We next investigated if inhibitory signaling also dampened Ca2+ flux downstream of activating receptors in human NK cells. Here, we focused on the NKG2A receptor and used streptavidin to co-crosslink biotinylated antibodies against NKp46 and CD94, using fluorescent antibodies against NKG2A and NKG2C to distinguish these subsets (Figures S2, S3; Table S2). Quantitative inhibition of NKp46-induced Ca2+ flux was observed in all 6 donors, albeit with varying efficiency between donors (Figure 5A). Because the CD57 marker was included in the staining protocol (Figure S2) we were able to extend the analysis in human NK cells by gating on this marker, which is frequently used to identify mature NK cells in humans (32). In a first step, we quantified the extent of inhibition on CD57 low NK cells in each donor by calculating the AUC for for each concentration of anti-CD94 antibody. This analysis demonstrated a similar titration curve for each donor, characterized by an early linear drop of varying degree followed by a plateau as the concentreation of anti-CD94 reached 0.5 μg/ml (Figure 5B). Fractions of CD57high NK cells varied between the donors (Figure 5C). When we repeated the same analysis on CD57high NK cells, we found a similar pattern of titration (Figure 5D) but with generally higher AUC values (Figure 5D). When the Ca2+ flux after NKp46 crosslinking (in the absence of inhibition) was compared, we found that CD57high NK cells showed a statistically verified stronger Ca2+ flux response compared to CD57low NK cells (Figure 5E), suggesting an intrinsically increased responsiveness of the CD57high subset. However, despite this, the inhibitory effect of anti-CD94 crosslinking on NKG2A+ NK cells titrated in a similar way in CD57low and CD57high NK cells (Figure 5F), arguing that despite higher responsiveness to activating receptor crosslinking in CD57high NK cells (Figure 5E), the inhibitory capacity of NKG2A was the same (Figure 5F).

FIGURE 5
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Figure 5. Crosslinking of NKG2A dampens Ca2+ flux triggered by NKp46 stimulation in human 6 human donors. (A) Kinetics plot of Fluo-8 fluorescence of CD57 low, CD56+, NKG2A+ NK cells stained with biotinylated anti-NKp46 and biotinylated anti-CD94 and co-crosslinked using by Streptavidin. HD1-HD6 depict the 6 donors. Different concentrations of anti-NKG2A are color-coded. (B,D) Total AUC values of CD56+ NKG2A+ CD57 low NK cells, after baseline correction, of the data in (A). Statistics were calculated using a paired Student's T-test for the combinations indicated. (C) The fractions of CD57high/CD57low NK cells from HD1-HD6. Gating as indicaed in Figure S2. (D) Similar data as in (B) but for CD56+ NKG2A+ CD57 high NK cells. (E) Total AUC values of CD57 high and CD57 low NK cells stimulated with biotinylated anti-NKp46 and crosslinked with Streptavidin, in the absence of inhibitory receptor crosslinking. Statistics were calculated using a parid Student's T-test. (F) The inhibition index obtained by streptavidin-mediated crosslinking of NKG2A+ NK cells at lowering concentration of biotinylated anti-CD94, and comparing CD57 low and CD57 high NK cells. No significant differences were seen. *p < 0.05, **p < 0.01, ****p < 0.0001, ns, not significant.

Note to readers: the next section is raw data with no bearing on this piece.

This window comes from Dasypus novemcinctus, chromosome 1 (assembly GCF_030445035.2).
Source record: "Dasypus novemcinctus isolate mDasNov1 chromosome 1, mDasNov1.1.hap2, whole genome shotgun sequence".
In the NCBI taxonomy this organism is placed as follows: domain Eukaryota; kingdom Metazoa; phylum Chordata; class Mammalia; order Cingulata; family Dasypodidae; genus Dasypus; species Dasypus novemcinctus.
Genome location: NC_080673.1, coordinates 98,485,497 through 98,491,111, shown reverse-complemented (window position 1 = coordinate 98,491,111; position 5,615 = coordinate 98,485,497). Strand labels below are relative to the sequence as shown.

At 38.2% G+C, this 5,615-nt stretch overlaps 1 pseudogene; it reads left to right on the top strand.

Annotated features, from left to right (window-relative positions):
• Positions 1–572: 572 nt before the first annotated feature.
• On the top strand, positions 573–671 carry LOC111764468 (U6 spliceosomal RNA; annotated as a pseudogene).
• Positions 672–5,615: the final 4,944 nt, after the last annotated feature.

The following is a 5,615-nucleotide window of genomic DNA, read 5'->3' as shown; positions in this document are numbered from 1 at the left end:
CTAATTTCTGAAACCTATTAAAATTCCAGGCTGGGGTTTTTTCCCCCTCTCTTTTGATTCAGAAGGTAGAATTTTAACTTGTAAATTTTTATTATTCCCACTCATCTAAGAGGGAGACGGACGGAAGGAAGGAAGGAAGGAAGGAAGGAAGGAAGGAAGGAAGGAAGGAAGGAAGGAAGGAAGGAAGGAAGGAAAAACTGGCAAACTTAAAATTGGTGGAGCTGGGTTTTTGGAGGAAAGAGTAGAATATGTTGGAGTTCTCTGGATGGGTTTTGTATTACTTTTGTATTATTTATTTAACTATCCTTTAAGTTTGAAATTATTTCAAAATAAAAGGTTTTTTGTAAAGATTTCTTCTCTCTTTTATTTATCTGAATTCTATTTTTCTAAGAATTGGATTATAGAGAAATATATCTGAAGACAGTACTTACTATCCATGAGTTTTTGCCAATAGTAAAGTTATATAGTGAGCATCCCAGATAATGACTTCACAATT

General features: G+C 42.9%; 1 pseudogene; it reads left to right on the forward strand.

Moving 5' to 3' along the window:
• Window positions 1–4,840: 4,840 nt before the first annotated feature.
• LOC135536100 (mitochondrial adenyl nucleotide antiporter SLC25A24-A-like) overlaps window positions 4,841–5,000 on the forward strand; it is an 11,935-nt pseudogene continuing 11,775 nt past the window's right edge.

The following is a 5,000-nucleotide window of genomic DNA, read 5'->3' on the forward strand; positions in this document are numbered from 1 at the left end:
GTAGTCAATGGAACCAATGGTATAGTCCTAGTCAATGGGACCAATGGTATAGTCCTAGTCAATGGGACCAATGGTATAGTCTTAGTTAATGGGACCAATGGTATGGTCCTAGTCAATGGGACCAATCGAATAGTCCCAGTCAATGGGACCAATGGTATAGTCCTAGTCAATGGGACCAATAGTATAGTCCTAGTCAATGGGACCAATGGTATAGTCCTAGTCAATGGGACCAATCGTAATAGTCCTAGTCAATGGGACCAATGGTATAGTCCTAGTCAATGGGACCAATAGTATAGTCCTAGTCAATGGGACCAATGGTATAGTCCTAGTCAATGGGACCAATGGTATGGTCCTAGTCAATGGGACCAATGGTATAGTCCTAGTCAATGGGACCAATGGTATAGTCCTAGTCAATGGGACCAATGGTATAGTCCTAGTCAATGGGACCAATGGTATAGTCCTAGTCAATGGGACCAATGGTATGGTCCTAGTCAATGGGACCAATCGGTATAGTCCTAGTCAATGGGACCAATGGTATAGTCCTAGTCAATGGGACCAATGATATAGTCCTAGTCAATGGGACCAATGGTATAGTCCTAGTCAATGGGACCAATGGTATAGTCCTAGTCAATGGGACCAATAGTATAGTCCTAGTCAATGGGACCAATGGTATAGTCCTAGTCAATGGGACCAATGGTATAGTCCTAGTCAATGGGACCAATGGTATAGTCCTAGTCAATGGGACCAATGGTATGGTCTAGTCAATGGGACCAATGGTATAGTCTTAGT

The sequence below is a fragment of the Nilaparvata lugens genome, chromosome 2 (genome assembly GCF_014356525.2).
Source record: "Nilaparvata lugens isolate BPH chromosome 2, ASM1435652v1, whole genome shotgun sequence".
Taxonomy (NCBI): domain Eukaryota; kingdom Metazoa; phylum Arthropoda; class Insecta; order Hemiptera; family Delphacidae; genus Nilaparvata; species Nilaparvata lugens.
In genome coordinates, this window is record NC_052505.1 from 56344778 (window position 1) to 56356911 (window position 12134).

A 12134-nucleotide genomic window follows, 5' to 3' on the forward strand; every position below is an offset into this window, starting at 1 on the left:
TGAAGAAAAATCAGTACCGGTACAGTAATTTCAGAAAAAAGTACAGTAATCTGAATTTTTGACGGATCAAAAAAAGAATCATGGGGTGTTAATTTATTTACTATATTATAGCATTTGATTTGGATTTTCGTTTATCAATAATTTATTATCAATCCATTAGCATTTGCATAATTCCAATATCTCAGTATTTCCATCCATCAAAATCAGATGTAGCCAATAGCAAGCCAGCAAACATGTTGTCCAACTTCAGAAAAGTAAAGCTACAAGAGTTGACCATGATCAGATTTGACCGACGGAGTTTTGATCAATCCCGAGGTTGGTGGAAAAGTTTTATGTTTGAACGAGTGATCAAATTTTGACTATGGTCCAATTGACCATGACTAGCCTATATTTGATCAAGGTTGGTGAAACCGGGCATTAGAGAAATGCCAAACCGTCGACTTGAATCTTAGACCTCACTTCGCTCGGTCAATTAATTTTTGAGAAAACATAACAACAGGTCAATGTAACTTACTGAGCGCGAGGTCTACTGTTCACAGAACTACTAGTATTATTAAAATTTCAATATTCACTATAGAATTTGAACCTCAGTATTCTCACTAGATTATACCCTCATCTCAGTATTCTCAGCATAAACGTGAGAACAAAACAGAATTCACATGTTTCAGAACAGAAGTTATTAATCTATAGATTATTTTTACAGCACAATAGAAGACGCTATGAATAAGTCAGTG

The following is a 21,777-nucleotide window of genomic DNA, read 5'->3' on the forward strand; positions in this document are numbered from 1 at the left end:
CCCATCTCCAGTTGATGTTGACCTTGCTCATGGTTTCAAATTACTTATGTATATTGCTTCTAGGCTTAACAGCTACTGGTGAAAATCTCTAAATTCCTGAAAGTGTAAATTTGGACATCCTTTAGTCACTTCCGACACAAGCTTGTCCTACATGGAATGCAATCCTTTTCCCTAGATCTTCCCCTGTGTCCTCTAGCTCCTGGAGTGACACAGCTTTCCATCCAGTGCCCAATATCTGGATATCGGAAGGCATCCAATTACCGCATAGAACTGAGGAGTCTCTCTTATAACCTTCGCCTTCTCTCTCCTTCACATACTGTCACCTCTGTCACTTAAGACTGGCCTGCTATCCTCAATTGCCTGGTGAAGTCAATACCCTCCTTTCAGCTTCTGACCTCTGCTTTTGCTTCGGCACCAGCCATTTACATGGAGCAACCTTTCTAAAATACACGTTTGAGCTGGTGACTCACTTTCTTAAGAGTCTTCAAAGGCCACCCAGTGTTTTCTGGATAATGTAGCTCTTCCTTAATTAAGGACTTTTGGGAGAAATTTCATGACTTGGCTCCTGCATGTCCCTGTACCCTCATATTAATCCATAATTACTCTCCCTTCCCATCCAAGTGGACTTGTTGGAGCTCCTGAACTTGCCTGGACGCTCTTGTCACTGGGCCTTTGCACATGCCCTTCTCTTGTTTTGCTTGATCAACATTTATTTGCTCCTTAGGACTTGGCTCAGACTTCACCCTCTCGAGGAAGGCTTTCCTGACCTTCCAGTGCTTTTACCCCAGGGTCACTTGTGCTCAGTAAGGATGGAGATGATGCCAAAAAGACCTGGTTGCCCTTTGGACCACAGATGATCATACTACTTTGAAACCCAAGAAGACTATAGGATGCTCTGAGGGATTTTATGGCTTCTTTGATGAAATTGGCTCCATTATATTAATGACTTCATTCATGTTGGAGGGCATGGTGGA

Discussion

We here report that co-crosslinking activating and inhibitory receptors using antibodies resulted in downregulation of Ca2+ flux in both mouse and human NK cells in a manner that was sensitive to the amount of added crosslinker against the inhibitory receptor. Similarly, in humans, inhibitory capacity of NKG2A also titrated with the antibody concentration, was variable between donors but independent from the expression of CD57. We also show that activating and inhibitory receptors of different types operated additively, suggesting that they can co-operate in regulating NK cell activity when NK cells meet target with several types of ligands for activating and inhibitory receptors. In the mouse, the inhibitory signaling capacity of the Ly49A receptor was impaired by the presence of H2Dd in the same cell, suggesting that the cis interaction between H2Dd and Ly49A impairs the ability of Ly49A to transmit inhibitory signals after antibody crosslinking. Furthermore, 2 h of IL-15 priming of NK cells augmented Ca2+ signaling downstream of the activating receptor NK1.1. Nonetheless, the inhibitory receptor signaling capacity was not changed following IL-15 stimulation. Thus, our assay for inhibitory receptor activity, in which Ca2+ release could be studied in inhibitory receptor-positive NK cells in the same sample, has revealed features of inhibitory receptor function that was not previously well characterized.